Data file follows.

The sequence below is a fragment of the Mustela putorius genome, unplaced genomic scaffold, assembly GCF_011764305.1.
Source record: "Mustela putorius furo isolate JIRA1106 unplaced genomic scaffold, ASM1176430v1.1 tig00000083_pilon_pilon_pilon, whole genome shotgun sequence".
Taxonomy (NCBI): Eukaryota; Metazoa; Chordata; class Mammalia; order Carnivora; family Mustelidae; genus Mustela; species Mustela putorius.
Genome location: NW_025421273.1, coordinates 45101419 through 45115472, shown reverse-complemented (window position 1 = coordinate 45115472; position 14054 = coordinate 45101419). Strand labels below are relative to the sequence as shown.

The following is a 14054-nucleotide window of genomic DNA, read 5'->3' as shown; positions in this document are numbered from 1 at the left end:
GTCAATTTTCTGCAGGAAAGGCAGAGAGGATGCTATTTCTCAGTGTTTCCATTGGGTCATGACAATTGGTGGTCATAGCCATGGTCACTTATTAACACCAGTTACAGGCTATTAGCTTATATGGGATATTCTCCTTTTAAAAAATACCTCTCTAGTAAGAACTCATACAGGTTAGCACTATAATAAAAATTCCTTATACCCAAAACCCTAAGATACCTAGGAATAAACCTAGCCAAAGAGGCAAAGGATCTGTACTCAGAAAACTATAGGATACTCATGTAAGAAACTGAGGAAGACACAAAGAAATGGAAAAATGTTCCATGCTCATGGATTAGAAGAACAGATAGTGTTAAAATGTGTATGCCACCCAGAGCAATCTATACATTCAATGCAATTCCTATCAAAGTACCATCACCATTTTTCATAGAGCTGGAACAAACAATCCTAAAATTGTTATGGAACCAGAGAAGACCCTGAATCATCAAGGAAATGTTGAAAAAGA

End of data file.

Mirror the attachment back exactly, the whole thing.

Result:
The sequence below is a fragment of the Mustela putorius genome, unplaced genomic scaffold, assembly GCF_011764305.1.
Source record: "Mustela putorius furo isolate JIRA1106 unplaced genomic scaffold, ASM1176430v1.1 tig00000083_pilon_pilon_pilon, whole genome shotgun sequence".
Taxonomy (NCBI): Eukaryota; Metazoa; Chordata; class Mammalia; order Carnivora; family Mustelidae; genus Mustela; species Mustela putorius.
Genome location: NW_025421273.1, coordinates 45101419 through 45115472, shown reverse-complemented (window position 1 = coordinate 45115472; position 14054 = coordinate 45101419). Strand labels below are relative to the sequence as shown.

The following is a 14054-nucleotide window of genomic DNA, read 5'->3' as shown; positions in this document are numbered from 1 at the left end:
GTCAATTTTCTGCAGGAAAGGCAGAGAGGATGCTATTTCTCAGTGTTTCCATTGGGTCATGACAATTGGTGGTCATAGCCATGGTCACTTATTAACACCAGTTACAGGCTATTAGCTTATATGGGATATTCTCCTTTTAAAAAATACCTCTCTAGTAAGAACTCATACAGGTTAGCACTATAATAAAAATTCCTTATACCCAAAACCCTAAGATACCTAGGAATAAACCTAGCCAAAGAGGCAAAGGATCTGTACTCAGAAAACTATAGGATACTCATGTAAGAAACTGAGGAAGACACAAAGAAATGGAAAAATGTTCCATGCTCATGGATTAGAAGAACAGATAGTGTTAAAATGTGTATGCCACCCAGAGCAATCTATACATTCAATGCAATTCCTATCAAAGTACCATCACCATTTTTCATAGAGCTGGAACAAACAATCCTAAAATTGTTATGGAACCAGAGAAGACCCTGAATCATCAAGGAAATGTTGAAAAAGA